Stirio Hands-Free Stirrer mixes it up in the kitchen
Making risotto is a labor of love. It’s rice, after all, turned into something wonderful but the constant stirring that’s required scares off some people and getting to perfection takes time. But what if a motorized pot stirrer could make the risotto? The Stirio Hands-Free Stirrer, $ 54, is claimed to do just that and more, so the experts at Consumer Reports put Stirio to the test.
“Clamps onto your pot and will stir any food; for example, … (read more)
Spring fixes to protect your home from the elements
After a rough winter in many areas of the country, spring has been no fling. Insurance claims for damage from hail, wind, and sewer and sump pump backups spike in the spring, according to Travelers. With snow shovels stashed, now’s a good time to inspect your house for any damage that may have occurred over the winter while your were inside keeping warm. Here are some steps to take to prevent further harm from wild weather.
Check … (read more)
10 cheap housecleaning tools that will keep your home spotless
You don’t have to hire a cleaning team or purchase professional-grade cleaning supplies to rid your home of dirt and dust. We asked Consumer Reports’ experts and a panel of pros for advice on the best housecleaning supplies. We found 10 cheap cleaning supplies that can handle many of your housecleaning chores.
Turns out, you can purchase the full set of items on the list below for $ 58.20 to $ 115.55, based on the lowest online prices at … (read more)
Room air conditioners that keep their cool
The latest batch of room air conditioners in Consumer Reports’ tests meet tougher energy requirements so in addition to keeping you cool they help you keep your cool over rising utility bills. Small window air conditioners are the biggest sellers and we found five to recommend that cost in the $ 200 range. We also tested more than a dozen portable air conditioners but unfortunately, most struggled to cool a room. Here are the details.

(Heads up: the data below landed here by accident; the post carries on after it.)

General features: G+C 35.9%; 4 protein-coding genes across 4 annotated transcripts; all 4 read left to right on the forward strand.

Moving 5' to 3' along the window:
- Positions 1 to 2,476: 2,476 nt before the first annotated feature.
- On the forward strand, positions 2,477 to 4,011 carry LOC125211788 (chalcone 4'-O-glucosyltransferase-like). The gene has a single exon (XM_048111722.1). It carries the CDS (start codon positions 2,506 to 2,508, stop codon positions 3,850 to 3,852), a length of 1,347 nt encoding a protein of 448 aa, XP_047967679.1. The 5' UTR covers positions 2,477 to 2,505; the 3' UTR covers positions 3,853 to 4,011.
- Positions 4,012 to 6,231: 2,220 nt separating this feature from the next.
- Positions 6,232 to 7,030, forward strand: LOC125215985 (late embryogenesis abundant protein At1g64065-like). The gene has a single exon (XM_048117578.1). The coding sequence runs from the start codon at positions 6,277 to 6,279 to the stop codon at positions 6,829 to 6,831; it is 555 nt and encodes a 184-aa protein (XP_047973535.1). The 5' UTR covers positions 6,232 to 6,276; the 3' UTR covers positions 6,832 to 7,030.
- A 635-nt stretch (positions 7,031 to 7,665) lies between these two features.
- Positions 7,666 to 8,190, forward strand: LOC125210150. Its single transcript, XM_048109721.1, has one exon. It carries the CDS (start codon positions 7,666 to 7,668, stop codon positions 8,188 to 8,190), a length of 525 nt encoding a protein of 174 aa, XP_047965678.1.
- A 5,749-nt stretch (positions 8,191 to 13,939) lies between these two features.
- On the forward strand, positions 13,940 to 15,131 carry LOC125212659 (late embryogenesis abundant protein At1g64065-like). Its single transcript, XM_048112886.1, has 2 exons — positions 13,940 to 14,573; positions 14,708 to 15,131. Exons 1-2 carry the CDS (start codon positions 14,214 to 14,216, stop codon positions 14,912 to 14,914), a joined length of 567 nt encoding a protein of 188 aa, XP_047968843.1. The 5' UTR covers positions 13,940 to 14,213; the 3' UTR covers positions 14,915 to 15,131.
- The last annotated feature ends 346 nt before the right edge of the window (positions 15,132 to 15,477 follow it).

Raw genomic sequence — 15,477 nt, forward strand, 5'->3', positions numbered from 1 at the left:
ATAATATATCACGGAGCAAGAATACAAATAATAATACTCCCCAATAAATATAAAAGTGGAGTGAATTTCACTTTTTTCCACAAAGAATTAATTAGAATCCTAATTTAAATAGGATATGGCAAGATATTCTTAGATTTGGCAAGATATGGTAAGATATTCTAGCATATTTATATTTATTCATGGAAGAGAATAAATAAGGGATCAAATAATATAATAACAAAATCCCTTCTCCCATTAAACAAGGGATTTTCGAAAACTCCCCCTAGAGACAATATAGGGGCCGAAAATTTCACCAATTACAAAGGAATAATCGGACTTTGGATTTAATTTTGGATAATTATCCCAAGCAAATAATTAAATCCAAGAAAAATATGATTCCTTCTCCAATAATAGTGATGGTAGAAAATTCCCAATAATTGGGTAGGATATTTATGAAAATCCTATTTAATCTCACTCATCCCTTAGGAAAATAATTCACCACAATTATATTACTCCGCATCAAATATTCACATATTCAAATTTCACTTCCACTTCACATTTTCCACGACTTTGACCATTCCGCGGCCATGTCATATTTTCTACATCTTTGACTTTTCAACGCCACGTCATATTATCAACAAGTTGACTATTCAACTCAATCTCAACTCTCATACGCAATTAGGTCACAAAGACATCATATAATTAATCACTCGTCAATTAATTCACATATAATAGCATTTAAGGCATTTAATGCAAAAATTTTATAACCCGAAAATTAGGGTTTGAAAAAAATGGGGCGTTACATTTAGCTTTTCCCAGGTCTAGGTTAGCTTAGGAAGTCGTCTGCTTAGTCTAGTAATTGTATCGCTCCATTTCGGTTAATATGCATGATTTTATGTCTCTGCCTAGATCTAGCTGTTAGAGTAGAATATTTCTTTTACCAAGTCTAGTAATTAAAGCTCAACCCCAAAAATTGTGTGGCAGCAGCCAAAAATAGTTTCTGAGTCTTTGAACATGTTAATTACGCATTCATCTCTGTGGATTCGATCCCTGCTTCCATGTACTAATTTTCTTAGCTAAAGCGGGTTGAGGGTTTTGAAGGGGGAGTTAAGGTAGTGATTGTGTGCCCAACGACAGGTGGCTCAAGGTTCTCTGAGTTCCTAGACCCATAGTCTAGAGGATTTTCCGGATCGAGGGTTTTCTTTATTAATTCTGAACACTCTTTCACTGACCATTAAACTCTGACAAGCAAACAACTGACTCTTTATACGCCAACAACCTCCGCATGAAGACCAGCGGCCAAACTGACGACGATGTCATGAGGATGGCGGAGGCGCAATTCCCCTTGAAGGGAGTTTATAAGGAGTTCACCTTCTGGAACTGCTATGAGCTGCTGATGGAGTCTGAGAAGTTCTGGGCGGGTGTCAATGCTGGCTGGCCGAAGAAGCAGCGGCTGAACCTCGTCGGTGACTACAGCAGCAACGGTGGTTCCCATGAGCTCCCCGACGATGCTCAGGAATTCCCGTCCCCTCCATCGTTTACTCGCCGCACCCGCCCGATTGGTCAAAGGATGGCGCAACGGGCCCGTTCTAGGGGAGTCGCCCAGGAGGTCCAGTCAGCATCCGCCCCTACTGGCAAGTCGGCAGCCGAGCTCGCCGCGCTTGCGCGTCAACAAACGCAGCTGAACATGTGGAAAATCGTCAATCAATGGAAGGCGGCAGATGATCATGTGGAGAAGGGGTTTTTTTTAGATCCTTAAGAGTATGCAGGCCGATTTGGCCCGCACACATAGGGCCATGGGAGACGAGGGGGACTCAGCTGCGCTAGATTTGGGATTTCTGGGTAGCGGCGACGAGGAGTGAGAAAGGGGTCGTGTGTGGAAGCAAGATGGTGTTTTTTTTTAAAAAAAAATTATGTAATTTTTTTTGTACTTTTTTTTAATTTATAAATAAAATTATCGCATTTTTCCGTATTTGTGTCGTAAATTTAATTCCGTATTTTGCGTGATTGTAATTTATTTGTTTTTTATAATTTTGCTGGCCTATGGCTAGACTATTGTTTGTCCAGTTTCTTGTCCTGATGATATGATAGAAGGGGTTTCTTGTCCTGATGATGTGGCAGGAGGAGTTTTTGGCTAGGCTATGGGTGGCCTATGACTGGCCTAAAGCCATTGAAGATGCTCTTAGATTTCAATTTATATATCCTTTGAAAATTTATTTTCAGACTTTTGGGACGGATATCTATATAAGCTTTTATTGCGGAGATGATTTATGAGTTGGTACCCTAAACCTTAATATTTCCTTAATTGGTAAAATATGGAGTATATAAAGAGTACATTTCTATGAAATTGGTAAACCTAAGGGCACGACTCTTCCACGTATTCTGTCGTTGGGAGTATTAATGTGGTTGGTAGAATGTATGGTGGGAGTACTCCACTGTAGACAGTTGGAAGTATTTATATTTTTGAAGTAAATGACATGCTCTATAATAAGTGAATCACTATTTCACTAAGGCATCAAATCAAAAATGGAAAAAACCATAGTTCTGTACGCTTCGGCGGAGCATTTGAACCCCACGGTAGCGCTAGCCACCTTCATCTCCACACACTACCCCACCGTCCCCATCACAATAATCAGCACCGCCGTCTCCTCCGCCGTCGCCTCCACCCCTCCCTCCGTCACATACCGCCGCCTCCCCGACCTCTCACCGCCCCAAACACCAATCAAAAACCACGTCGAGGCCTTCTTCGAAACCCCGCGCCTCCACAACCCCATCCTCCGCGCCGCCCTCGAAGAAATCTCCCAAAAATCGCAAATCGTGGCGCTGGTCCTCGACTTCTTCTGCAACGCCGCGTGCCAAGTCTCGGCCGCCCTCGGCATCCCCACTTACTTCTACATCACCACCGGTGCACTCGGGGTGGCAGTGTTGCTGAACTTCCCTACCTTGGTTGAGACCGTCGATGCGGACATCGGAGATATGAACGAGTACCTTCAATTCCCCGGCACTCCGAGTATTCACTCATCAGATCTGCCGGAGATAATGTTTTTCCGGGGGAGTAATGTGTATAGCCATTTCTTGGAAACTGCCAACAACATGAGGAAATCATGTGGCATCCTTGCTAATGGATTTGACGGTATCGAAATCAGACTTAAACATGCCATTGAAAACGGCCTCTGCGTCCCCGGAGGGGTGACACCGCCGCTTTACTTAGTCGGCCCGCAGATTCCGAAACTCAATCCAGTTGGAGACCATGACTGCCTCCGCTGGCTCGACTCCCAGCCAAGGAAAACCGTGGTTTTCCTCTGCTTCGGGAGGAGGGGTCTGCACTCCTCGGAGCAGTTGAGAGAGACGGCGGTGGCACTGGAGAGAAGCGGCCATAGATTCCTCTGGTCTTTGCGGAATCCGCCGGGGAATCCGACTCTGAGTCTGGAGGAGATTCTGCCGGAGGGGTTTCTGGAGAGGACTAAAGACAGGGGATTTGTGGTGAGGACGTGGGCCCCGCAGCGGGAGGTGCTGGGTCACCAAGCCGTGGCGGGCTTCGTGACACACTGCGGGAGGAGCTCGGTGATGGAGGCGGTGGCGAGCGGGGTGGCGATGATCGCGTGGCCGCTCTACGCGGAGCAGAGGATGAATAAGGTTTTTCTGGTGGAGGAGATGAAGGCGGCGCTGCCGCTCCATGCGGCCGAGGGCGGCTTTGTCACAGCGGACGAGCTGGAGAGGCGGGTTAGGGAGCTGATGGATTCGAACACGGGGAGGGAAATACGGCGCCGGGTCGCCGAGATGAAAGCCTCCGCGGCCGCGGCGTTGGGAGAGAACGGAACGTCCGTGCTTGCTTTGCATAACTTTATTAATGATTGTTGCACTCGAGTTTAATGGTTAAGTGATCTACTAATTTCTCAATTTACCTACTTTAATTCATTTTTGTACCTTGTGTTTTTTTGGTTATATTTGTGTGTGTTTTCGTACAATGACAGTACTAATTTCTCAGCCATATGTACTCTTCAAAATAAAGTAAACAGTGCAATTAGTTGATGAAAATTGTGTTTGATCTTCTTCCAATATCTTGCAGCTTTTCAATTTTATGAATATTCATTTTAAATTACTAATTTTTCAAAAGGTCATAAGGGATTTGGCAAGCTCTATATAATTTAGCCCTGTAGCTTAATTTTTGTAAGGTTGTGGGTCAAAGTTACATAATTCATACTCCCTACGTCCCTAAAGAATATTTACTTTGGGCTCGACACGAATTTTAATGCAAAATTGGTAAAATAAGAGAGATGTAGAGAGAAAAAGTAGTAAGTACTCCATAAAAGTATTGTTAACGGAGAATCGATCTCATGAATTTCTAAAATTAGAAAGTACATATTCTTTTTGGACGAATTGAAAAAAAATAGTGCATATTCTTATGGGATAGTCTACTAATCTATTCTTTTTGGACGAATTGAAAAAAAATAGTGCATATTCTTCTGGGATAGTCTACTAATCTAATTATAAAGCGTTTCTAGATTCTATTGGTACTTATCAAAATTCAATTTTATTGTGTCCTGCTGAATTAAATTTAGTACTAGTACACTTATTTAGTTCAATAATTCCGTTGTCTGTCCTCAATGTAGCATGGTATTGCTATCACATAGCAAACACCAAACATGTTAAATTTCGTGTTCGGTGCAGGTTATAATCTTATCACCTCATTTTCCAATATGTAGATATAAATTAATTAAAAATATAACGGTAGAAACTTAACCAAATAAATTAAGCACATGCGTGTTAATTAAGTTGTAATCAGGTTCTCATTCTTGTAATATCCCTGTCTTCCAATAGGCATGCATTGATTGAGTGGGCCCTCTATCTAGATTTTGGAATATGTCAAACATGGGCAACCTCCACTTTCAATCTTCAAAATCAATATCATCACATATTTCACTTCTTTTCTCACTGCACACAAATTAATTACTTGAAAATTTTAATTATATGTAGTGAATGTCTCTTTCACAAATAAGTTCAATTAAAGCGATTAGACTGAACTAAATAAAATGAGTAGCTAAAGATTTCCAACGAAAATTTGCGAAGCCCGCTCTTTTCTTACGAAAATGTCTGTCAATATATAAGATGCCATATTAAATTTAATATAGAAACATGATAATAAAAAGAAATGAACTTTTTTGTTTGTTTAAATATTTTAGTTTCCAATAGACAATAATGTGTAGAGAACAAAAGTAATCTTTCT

Window air conditioners
Small. … (read more)
Privacy tips for the Internet of Things
If you don’t like the idea of being tracked by your devices, you might think you have only two options: Avoid the technology altogether or simply surrender to the surveillance. But for most smart products, there are strategies that can at least restrict how much of your information gets collected.
1. Password-protect anything that collects personal information. Many smart devices are managed through Internet-based accounts. Some have pass codes you can enter on the device as well. Use both. And … (read more)
Connected devices and your privacy
What it does. Modern multitasking parents can check in on their infants via smartphone using fully networked, motion-sensing, HD video-streaming systems with built-in speakers that let them talk to their baby while loading up the washing machine.
That type of right-there access is comforting for a parent, but it’s positively sickening if a hacker is also tuning in. The threat isn’t theoretical. In January, it was reported that a nanny in Houston heard an unfamiliar voice coming from a two-way baby monitor made by … (read more)
In the privacy of your own home
Last spring, as 41,000 runners made their way through the streets of Dublin in the city’s Women’s Mini Marathon, an unassuming redheaded man by the name of Candid Wueest stood on the sidelines with a scanner. He had built it in a couple of hours with $ 75 worth of parts, and he was using it to surreptitiously pick up data from activity trackers worn on the runners’ wrists. During the race, Wueest managed to collect personal info from 563 racers, including their names, … (read more)
Laundry packet standard doesn’t go far enough
The convenience of laundry detergent packets has a dangerous downside: Tens of thousands of children have been exposed to the colorful, bite-sized packages since their introduction in 2012, leading to hundreds of hospital visits for injuries that include seizures, vomiting, and respiratory arrest. ASTM International, the non-profit standards-setting organization, is developing a voluntary standard designed to make the packets safer. Consumers Union, the policy and advocacy arm of Consumer Reports, joined other consumer groups this week in casting a negative vote … (read more)